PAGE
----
An equity research report can include varying levels of detail, and while there is no industry standard when it comes to format, there are common elements to all thorough and effective equity research reports. Highlighted below are some fundamental features and information that should be considered essential to every research report, as well as some tips for making your analysis and report as effective as possible.
The research report should begin with some basic information about the firm, including the company’s ticker symbol, the primary exchange upon which its shares are traded, the primary sector and industry in which it operates, the investment recommendation, the current stock price and market capitalization, and the target stock price.
In addition, the liquidity and float of a security are important considerations for the equity analyst. The liquidity of a stock refers to the degree to which it can be purchased and sold without impacting the price. It should be understood by the analyst that periods of financial stress can affect the liquidity of a security. A stock’s float refers to the number of shares that are publicly-owned and available for trading, and generally excludes restricted shares and the holdings of insiders. The float of a stock can be significantly smaller than its market capitalization and thus is an important consideration for large institutional investors, especially when it comes to investing in companies of smaller market capitalizations. Consequently, a relatively small float deserves mention. Finally, it is good practice to identify the major shareholders of a firm.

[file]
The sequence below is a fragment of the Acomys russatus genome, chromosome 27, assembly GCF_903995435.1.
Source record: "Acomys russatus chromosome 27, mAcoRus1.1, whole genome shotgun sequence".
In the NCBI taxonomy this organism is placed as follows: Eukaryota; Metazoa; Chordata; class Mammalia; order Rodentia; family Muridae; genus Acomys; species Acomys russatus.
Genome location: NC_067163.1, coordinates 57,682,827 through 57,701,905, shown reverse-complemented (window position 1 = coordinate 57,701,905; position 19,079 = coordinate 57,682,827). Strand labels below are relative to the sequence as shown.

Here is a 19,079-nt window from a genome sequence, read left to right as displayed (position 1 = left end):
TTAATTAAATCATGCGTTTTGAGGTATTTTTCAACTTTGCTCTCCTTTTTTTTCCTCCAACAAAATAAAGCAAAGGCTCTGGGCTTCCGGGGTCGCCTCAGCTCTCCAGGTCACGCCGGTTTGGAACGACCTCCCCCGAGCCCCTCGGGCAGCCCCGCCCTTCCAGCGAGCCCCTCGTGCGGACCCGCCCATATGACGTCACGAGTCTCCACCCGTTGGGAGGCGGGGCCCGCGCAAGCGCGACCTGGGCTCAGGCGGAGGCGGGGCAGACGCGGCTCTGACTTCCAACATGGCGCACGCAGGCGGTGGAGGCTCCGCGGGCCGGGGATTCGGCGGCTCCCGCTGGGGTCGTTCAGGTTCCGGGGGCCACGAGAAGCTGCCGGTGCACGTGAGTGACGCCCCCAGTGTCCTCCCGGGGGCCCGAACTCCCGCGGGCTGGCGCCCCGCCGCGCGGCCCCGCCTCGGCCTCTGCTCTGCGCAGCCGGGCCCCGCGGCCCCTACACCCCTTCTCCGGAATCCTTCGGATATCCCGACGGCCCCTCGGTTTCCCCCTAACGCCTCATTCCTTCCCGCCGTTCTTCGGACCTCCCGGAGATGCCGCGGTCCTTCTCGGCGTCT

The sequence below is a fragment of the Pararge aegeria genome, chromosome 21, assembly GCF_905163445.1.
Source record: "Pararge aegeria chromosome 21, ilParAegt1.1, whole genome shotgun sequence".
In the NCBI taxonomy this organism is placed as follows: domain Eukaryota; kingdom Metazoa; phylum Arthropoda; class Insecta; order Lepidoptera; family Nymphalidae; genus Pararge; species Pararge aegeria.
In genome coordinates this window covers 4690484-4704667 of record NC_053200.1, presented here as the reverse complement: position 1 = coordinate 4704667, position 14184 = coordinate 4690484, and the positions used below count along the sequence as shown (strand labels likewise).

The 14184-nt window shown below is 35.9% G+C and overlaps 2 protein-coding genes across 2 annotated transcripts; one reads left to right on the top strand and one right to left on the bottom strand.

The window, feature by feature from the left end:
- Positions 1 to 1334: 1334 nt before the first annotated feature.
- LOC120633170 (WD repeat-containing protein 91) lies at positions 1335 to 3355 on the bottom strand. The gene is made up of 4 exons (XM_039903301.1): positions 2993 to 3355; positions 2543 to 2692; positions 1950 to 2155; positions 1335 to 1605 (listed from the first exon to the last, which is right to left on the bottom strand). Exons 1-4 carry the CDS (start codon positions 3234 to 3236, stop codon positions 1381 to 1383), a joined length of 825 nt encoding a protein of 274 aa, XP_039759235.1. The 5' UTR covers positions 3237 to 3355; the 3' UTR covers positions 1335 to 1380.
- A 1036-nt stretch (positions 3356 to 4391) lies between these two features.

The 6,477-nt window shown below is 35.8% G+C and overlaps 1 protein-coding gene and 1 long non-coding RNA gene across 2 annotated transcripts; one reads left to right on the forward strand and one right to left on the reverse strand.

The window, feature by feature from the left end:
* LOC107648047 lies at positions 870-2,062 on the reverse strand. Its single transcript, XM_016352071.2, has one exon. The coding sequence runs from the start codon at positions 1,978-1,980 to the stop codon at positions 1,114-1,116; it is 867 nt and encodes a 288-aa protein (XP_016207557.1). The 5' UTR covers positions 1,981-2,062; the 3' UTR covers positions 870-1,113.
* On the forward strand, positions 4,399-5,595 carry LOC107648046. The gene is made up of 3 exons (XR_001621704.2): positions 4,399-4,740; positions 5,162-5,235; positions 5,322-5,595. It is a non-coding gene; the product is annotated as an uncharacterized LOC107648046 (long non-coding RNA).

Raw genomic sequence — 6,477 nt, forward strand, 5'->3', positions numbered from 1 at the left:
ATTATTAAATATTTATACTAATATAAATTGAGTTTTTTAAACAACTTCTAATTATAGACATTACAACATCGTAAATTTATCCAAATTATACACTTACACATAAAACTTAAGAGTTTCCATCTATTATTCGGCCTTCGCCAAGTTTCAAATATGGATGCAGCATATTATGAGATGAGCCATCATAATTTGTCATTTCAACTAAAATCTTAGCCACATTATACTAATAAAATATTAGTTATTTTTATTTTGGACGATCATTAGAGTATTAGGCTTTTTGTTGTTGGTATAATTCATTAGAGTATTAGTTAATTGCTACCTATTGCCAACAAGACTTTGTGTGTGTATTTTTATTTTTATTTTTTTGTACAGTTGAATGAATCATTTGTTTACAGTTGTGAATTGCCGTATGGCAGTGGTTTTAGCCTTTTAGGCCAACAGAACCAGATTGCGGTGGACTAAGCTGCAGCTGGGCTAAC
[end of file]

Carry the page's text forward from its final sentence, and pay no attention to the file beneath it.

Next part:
This section should include a brief description of the company, significant recent developments, an earnings forecast, a valuation summary and the recommended investment action. If the purchase or sale of a security is being advised, there should be a clear and concise explanation as to why the security is deemed to be mispriced. That is, what is the market currently not properly discounting in the stock’s price, and what will be the catalyst to prompt the market to reprice the security?
This section should include a detailed description of the company and its products and services. It should also convey a clear understanding of the company’s economics, including a discussion of the key drivers of revenues and expenses. Much of this information can be sourced from the company itself and via its regulatory filings, as well as industry publications.
MANAGEMENT & GOVERNANCE
This section should include a critique of the firm’s management and board. Senior management’s history with the firm and their record of capital allocation are important considerations, as are their compensation and incentive plans, and levels of stock ownership. Is there a succession plan in place for senior management? A review of the composition of the company’s board of directors should note whether it is sufficiently independent or if there is evidence or risk of entrenchment.
INDUSTRY OVERVIEW AND COMPETITIVE POSITIONING